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Students, staff react to law that limits conversations about race in K-12 schools

Students, staff react to law that limits conversations about race in K-12 schools

Students, staff react to law that limits conversations about race in K-12 schools
October 21
14:30 2021

A law that intends to abolish critical race theory in Texas schools has been signed by Gov. Gregg Abbott, as university faculty say such curriculum is not actually taught at the K-12 level.

The law, House Bill 3979, limits teachers from freely discussing current events, as well as systematic racism, in public schools, specifically in social studies classes. Part of the bill also restricts teachers from assigning civic action projects to students.

“Teachers who choose to discuss current events or widely debated and currently controversial issues of public policy or social affairs shall, to the best of their ability, strive to explore such issues from diverse and contending perspectives without giving deference to any one perspective,” according to the bill.

Opponents of the bill say the legislation will limit honest conversations about racism and xenophobia. On Oct. 8, Carroll Independent School District Executive Director of Curriculum and Instruction Gina Peddy was recorded telling teachers that if they have a book on the Holocaust in their classroom, they should also offer texts with an “opposing” perspective. Peddy cited HB 3979 in the audio as the reasoning for including alternative perspectives on the topic.

Carroll ISD Superindentent Lane Ledbetter has issued an apology regarding this statement on Oct. 14, saying that the district “[recognizes] there are not two sides of the Holocaust,” on the district’s social media platforms.

More laws restricting civics curriculum can be expected in the future, as Abbott released a statement saying the issue will be added to a special session agenda.

“I do see this law to be harmful for students and educators alike because this law is trying to shove history under the rug,” English freshman Natalia Michel-Hernandez said. “Something such as racism [is] a huge part of life today because we see it in the media almost every day. It just confuses me why we wouldn’t teach something as important.”

Critical race theory is an academic concept that race and racism are social constructs deeply embedded within the legal system. The founding legal scholar was Derrick Bell, said Amanda Vickery, an associate professor of social studies and anti-racist education at the university. Bell’s 1992 book “Faces at the Bottom of the Well” asserted that racism is a permanent aspect of American life.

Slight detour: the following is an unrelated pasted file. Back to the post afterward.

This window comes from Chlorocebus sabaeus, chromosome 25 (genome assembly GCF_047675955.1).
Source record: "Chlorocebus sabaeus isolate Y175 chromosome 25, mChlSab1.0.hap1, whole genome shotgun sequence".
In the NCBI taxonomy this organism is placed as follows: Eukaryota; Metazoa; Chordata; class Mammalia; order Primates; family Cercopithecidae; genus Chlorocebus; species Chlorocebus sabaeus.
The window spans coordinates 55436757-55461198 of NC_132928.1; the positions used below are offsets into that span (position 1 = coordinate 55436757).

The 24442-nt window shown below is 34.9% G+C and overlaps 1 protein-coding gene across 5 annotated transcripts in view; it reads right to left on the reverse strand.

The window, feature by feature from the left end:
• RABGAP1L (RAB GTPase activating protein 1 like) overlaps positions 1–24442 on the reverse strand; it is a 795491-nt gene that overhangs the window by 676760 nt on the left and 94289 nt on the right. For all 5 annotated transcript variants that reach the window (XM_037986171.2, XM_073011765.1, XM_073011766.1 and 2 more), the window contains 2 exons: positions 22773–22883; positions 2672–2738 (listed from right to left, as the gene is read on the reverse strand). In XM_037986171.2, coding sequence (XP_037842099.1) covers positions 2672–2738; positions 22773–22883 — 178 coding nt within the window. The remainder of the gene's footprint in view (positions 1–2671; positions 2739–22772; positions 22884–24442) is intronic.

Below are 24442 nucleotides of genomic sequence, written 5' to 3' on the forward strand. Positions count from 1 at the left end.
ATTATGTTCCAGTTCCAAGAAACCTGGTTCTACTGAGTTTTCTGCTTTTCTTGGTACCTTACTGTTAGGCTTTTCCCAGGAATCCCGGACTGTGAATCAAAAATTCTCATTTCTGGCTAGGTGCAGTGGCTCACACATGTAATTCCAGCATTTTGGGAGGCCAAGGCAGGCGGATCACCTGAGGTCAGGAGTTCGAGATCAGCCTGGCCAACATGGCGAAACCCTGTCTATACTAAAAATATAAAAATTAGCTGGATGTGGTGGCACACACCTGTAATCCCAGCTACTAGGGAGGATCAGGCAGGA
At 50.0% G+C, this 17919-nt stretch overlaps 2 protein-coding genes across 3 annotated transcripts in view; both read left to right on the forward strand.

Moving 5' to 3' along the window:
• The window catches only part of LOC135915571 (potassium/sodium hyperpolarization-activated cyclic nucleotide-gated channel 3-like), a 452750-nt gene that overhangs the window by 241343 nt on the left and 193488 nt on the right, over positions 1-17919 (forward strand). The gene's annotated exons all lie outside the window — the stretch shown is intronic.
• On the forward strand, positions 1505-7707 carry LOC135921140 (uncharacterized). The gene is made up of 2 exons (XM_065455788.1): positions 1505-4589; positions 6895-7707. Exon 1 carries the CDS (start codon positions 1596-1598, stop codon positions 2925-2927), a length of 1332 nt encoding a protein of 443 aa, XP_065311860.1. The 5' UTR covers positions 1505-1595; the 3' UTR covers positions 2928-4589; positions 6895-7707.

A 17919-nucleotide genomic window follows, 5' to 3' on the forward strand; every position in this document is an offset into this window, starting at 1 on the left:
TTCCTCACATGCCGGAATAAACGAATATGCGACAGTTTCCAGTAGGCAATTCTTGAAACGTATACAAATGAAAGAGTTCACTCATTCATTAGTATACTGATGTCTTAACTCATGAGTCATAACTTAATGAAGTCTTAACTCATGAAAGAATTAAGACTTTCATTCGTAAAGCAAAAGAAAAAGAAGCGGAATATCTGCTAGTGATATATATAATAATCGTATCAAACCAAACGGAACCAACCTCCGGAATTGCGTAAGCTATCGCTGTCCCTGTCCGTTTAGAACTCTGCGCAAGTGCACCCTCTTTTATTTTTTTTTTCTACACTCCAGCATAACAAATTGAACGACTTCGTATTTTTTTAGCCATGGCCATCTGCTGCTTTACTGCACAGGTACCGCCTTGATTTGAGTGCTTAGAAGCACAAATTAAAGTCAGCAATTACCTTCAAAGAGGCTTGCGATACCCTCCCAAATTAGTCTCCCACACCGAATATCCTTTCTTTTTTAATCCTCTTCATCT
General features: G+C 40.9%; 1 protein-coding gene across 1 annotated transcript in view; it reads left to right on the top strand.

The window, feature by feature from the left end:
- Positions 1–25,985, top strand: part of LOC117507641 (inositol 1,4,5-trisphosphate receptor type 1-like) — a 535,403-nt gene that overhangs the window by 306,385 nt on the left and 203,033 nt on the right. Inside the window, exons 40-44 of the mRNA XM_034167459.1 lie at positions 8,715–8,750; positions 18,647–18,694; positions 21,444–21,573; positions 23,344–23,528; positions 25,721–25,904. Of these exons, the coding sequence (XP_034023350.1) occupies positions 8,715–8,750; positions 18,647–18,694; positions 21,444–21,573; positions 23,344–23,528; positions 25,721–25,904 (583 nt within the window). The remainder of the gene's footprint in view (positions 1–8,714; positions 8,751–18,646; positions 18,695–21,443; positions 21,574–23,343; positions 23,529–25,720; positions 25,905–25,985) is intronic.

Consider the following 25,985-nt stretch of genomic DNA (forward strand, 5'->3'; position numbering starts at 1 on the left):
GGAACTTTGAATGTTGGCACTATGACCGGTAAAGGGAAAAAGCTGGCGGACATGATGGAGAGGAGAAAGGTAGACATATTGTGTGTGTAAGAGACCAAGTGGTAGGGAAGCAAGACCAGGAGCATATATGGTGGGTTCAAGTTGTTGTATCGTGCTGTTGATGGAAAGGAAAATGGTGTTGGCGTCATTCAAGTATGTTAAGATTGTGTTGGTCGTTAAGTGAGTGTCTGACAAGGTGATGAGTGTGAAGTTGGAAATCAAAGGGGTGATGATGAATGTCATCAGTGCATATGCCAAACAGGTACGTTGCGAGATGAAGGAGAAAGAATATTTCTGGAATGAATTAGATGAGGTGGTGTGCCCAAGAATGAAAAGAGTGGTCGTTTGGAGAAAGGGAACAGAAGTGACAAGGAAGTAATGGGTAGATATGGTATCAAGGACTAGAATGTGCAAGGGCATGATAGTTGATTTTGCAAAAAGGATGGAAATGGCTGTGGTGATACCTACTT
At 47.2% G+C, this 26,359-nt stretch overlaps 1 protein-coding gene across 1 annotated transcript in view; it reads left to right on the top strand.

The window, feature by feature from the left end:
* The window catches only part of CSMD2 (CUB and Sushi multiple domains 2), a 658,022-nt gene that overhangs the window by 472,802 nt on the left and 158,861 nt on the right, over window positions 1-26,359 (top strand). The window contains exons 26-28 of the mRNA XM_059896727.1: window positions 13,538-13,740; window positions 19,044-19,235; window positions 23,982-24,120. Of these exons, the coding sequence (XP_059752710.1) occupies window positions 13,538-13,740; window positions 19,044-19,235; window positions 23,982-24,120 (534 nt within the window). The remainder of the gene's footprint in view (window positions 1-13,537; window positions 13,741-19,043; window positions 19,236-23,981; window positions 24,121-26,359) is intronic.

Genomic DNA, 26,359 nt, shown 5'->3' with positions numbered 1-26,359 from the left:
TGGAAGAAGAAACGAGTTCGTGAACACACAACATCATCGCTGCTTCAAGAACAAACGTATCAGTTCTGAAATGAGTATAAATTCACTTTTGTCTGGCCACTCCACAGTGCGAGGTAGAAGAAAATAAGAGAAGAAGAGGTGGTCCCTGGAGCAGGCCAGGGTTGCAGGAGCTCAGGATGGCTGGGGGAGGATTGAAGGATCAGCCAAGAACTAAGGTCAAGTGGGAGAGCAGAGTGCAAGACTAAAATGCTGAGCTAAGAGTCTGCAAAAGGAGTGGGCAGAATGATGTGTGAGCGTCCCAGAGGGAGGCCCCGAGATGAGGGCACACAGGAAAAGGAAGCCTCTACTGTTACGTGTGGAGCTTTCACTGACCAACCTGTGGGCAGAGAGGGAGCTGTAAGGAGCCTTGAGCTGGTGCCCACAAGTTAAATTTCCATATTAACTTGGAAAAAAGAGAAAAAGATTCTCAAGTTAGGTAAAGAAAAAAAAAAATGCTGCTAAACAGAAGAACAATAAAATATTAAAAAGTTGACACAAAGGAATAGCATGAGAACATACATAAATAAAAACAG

Vickery said it is important to note that critical race theory is not actually taught in K-12 schools.

“What a bill like this does is ban teachers from talking about race,” Vickery said. “Really what these bills are targeting with critical race theory is the understanding that racism is a part of our life and is something structural.”

Vickery said that the bill has serious implications for K-12 schools even though the theory being targeted is not directly taught in such institutions.

“It limits conversation about race and racism, which we know are very important for kids to have,” Vickery said. “It’s not going to prepare students to live and exist in our society [where] racism exists.”

Vickery said such laws will not prepare young students to speak about their own experiences with race.

A future educator at the university told the North Texas Daily they opposed the new law. Asia Carrington, a history and secondary education senior, described the bill as “diabolical and detrimental to K-12 educators and their students.”

“I strongly disagree with [HB 3979] and really hope that it is reversed within the next governor cycle,” Carrington said. “It’s almost ironic that we are told over and over that we learn history so history doesn’t repeat itself, but the government and certain entities are actively working to ensure that we can’t learn about said history.”

Featured Illustration by J. Robynn Aviles

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Priya Leal

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